Warned by the Court
A judge repeatedly told Palin and family not to badmouth her sister's ex
By Mark Hosenball | Newsweek Web Exclusive
Sep 9, 2008 | Updated: 7:36 p.m. ET Sep 9, 2008
An Anchorage judge three years ago warned Sarah Palin and members of her family to stop "disparaging" the reputation of Alaska State Trooper Michael Wooten, who at the time was undergoing a bitter separation and divorce from Palin's sister Molly.
Allegations that Palin, her husband Todd, and at least one top gubernatorial aide continued to vilify Wooten—after Palin became Alaska's governor and pressured state police officials to take action against him—are at the center of "Troopergate," a political and ethical controversy which has embroiled Palin's administration and is currently the subject of an official inquiry by a special investigator hired by the state legislature.
Court records obtained by NEWSWEEK show that during the course of divorce hearings three years ago, Judge John Suddock heard testimony from an official of the Alaska State Troopers' union about how Sarah Palin—then a private citizen—and members of her family, including her father and daughter, lodged up to a dozen complaints against Wooten with the state police. The union official told the judge that he had never before been asked to appear as a divorce-case witness, that the union believed family complaints against Wooten were "not job-related," and that Wooten was being "harassed" by Palin and other family members.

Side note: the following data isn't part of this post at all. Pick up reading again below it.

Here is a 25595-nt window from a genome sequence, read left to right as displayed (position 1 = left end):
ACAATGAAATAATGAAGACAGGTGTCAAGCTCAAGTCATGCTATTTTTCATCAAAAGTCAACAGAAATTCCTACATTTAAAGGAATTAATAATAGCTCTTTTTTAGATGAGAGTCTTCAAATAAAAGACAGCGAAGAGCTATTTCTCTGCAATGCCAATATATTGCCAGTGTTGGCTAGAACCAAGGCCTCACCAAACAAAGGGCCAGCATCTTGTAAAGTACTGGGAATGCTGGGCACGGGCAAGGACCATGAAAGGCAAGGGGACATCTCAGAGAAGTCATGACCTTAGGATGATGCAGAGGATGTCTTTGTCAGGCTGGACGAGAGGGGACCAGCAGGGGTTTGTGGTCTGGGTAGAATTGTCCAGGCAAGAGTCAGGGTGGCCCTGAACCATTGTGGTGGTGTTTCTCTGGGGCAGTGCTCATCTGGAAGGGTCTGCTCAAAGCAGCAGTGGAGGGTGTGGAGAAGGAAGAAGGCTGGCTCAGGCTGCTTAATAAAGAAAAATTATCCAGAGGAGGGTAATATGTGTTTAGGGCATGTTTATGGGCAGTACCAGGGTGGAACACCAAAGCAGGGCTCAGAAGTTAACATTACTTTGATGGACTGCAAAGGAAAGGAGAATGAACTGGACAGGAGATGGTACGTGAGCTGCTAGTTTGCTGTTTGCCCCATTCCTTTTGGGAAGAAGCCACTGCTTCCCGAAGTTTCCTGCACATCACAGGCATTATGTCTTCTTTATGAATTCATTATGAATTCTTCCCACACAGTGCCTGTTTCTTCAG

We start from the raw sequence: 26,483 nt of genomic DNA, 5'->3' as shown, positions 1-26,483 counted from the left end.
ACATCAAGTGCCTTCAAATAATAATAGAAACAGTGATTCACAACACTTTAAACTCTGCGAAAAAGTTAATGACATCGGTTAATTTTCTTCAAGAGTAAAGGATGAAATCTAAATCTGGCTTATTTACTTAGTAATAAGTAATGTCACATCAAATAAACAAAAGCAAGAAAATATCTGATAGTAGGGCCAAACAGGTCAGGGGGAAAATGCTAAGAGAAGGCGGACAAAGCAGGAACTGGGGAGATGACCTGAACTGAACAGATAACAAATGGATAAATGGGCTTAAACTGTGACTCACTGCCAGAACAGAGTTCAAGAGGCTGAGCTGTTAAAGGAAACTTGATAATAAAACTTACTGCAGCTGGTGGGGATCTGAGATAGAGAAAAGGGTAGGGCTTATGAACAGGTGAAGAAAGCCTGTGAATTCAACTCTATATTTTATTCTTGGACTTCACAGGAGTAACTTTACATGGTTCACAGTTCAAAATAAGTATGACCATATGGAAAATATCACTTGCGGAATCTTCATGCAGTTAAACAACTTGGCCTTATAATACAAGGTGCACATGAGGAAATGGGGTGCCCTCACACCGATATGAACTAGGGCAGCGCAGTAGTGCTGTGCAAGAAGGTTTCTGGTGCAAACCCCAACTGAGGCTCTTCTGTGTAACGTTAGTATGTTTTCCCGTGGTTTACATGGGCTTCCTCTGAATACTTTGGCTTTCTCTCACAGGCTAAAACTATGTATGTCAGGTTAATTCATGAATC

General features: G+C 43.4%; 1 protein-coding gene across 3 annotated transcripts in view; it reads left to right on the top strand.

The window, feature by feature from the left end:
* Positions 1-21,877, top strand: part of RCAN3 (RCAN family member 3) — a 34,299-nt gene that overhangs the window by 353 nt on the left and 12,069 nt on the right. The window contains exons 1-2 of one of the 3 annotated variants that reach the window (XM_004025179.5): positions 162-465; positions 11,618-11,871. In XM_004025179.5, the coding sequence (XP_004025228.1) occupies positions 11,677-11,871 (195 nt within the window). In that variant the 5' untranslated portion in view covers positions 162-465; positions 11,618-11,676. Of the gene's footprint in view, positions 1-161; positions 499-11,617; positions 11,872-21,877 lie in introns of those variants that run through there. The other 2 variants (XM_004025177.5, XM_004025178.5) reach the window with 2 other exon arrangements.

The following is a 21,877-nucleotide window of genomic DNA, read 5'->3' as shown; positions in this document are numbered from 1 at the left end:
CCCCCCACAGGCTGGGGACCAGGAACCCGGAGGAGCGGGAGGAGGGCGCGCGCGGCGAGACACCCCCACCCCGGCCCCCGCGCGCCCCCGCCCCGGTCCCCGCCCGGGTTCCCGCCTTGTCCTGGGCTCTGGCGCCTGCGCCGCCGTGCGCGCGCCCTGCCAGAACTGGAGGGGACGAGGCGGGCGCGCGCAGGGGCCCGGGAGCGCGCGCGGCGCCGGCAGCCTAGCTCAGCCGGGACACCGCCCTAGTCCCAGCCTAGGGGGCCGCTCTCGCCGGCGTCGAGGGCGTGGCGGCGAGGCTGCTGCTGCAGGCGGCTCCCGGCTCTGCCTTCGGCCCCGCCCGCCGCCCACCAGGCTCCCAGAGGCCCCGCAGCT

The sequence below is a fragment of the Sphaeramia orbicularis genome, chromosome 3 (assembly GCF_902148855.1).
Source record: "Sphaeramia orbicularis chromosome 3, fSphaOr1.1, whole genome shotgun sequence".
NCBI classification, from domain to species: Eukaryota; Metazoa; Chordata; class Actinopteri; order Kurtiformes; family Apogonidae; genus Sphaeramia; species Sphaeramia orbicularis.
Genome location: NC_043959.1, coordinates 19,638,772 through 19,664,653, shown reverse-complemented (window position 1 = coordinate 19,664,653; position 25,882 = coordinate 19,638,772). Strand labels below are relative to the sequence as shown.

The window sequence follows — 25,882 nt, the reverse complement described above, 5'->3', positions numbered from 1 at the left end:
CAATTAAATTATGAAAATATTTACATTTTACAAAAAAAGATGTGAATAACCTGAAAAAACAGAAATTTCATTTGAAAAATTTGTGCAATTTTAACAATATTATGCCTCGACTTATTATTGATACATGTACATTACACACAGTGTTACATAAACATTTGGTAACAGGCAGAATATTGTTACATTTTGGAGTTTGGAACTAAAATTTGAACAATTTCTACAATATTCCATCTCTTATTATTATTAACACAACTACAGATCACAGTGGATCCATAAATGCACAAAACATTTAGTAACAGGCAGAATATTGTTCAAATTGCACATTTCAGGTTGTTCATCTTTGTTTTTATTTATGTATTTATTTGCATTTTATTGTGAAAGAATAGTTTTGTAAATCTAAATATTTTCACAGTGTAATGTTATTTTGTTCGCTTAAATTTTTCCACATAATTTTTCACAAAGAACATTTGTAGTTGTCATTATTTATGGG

Court documents show that Judge Suddock was disturbed by the alleged attacks by Palin and her family members on Wooten's behavior and character. "Disparaging will not be tolerated—it is a form of child abuse," the judge told a settlement hearing in October 2005, according to typed notes of the proceedings. The judge added: "Relatives cannot disparage either. If occurs [sic] the parent needs to set boundaries for their relatives."
A spokesperson for the law firm that represented Palin's sister, now known as Molly Hackett, said Hackett's lawyer would have no comment because custody issues are still in litigation. Other lawyers representing Sarah Palin in connection with the state legislative investigation—which is examining whether she abused her powers as governor in trying to have Wooten fired or disciplined—had no immediate comment. Palin's official gubernatorial spokeswoman did not respond to e-mails and a phone message requesting comment.
Wooten's lawyer also did not respond to messages requesting comment. John Cyr, executive director of the State Troopers union, who testified at the divorce hearing and is acting as Wooten's spokesman, said Wooten has avoided giving media interviews because he wants to avoid criticizing his former relatives (to date, Wooten has granted just one interview, to CNN).
As the divorce case dragged on, the judge's concern about family "disparagement" appeared to deepen. In an order signed Jan. 31, 2006, which granted Palin's sister and Wooten a final divorce decree, Judge Suddock continued to express concern about attacks by Palin's family on Wooten. The judge even threatened to curb Palin's sister's child custody rights if family criticism of Wooten continued.
In monitoring how a joint-custody arrangement worked out, the judge said in his order that he would pay particular attention to problems noted by a "custody investigator," specifically "the disparagement of the father [Wooten] by the mother [Molly Hackett, Sarah Palin's sister] and her family members."